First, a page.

In the Sept, Jaime is standing vigil over his father’s body when Cersei walks in. He suggests to Cersei that their enemies are going to try and take away everything Tywin has left for them, but Cersei isn’t here to bond with Jaime. She points out that Jaime murdered Tywin as much as Tyrion did, and although we do get an inkling of her hatred for Tyrion, Cersei manages to come off as the more rational twin in this scene. In A Feast for Crows, GRRM wrote Cersei as increasingly bizarre and insane, but this scene gives me a little hope that maybe the show is going to dial that down a little. Here, she’s furious at Jaime, but her fear of Tyrion seems entirely justified rather than irrationally paranoid, and her rejection of Jaime made me want to cheer.
Apparently Varys shipped Tyrion all the way to Pentos in a [fucking] crate, and Tyrion is not happy about it at all. In fact, Tyrion isn’t very happy about anything right now. Varys wants give an impassioned speech about the value of patriotism and the future of their country, but Tyrion responds by gulping down some wine and promptly vomiting it back up. “The future is shit, just like the past.”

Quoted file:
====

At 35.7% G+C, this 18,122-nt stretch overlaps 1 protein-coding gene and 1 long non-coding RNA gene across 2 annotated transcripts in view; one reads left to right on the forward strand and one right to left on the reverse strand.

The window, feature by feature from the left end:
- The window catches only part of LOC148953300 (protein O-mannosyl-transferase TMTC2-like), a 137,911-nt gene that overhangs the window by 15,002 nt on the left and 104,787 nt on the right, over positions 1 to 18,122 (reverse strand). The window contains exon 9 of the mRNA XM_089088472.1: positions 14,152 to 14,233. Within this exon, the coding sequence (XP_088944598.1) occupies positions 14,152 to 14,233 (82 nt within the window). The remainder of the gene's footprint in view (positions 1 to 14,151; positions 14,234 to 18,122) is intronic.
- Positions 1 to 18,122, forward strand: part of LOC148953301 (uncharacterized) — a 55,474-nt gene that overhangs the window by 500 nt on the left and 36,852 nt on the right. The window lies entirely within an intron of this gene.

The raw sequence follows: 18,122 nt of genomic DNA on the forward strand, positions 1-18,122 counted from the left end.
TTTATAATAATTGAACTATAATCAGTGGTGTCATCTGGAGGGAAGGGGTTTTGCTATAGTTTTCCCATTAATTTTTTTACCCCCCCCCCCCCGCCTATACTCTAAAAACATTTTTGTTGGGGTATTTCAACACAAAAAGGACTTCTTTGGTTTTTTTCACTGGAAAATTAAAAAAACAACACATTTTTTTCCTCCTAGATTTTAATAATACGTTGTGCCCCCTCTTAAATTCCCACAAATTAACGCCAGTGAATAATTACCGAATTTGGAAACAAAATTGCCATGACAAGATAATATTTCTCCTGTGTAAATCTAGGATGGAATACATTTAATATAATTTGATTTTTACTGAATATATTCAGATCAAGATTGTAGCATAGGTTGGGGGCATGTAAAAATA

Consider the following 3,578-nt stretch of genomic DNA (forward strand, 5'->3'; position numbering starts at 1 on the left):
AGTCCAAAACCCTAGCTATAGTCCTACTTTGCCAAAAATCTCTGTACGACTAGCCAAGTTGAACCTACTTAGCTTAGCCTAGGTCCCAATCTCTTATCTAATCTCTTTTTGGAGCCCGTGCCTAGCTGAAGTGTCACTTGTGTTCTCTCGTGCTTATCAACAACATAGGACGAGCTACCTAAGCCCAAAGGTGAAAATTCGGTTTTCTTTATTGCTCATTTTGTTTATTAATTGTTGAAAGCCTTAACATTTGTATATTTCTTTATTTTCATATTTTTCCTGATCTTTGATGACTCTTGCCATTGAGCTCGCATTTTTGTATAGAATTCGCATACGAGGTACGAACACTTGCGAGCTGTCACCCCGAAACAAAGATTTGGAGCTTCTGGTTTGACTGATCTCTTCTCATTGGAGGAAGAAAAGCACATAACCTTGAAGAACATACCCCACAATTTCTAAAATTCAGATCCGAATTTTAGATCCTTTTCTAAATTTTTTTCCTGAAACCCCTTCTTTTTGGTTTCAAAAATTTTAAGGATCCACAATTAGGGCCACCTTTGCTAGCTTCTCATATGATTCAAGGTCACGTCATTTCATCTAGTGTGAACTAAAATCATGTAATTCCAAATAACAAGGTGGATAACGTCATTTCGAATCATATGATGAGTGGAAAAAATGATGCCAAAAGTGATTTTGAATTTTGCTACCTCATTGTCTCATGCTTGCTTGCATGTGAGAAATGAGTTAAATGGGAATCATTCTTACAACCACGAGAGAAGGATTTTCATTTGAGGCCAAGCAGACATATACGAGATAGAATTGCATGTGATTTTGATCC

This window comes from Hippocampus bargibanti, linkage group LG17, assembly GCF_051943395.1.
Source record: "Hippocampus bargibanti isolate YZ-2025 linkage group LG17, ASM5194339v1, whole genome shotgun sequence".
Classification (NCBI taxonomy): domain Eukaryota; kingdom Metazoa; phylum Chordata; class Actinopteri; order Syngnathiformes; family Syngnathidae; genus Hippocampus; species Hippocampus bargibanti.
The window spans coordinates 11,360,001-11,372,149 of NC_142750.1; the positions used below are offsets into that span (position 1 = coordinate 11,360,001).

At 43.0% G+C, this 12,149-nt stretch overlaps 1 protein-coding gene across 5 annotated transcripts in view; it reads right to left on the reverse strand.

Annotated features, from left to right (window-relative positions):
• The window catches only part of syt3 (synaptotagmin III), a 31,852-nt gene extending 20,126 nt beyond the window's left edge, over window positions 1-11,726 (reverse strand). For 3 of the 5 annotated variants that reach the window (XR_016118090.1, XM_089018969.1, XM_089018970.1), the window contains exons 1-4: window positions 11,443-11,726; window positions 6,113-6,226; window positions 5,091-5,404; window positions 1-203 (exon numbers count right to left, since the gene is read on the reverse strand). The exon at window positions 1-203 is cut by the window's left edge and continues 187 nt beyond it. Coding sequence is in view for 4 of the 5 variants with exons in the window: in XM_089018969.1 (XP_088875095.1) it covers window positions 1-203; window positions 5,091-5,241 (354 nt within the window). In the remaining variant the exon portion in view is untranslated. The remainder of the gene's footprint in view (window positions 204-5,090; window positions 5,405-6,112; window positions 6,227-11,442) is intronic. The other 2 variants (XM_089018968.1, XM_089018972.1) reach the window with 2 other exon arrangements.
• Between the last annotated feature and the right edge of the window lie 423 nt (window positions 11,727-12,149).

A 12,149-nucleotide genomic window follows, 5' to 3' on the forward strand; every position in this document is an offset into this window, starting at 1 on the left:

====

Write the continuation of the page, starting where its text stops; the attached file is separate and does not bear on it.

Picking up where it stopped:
In Meereen, the Unsullied are overseeing the toppling of one of the enormous harpy statues that crown the city’s pyramids. Afterwards, one unfortunate young man named White Rat goes to a brothel for some cuddling, only to be murdered by a mysterious figure in a golden mask. We learn that this group of masked rebels calls themselves the Sons of the Harpy, and Daenerys orders that these men be found and brought to her. Next, Missandei goes to speak with Grey Worm to ask why an Unsullied would be in a brothel to begin with. She doesn’t get the answer she was perhaps hoping for, but it does look like we might be getting more Grey Worm/Missandei romance this year.
At Castle Black, Jon Snow is training the boy who killed Ygritte to fight. Gilly is worried about what might happen to her and her baby if Alliser Thorne is elected Lord Commander, and Sam tries to reassure her. I suspect this means that we’ll be getting to see Sam politicking to get Jon elected instead as in the books, but I’m still curious to see how they handle the other major part of that storyline, where Jon sends Sam, Gilly, and Maester Aemon away from the Wall.
Melisandre comes to fetch Jon to speak with Stannis, and she seems to be taking a creepy interest in Jon as they ride up to the top of the Wall in the lift. Stannis wants Jon to convince Mance Rayder to bend the knee and bring the Wildlings to fight for Stannis’s cause. Jon isn’t confident that Mance will do it, but he agrees to give it a try. He has until nightfall, which isn’t very long at all.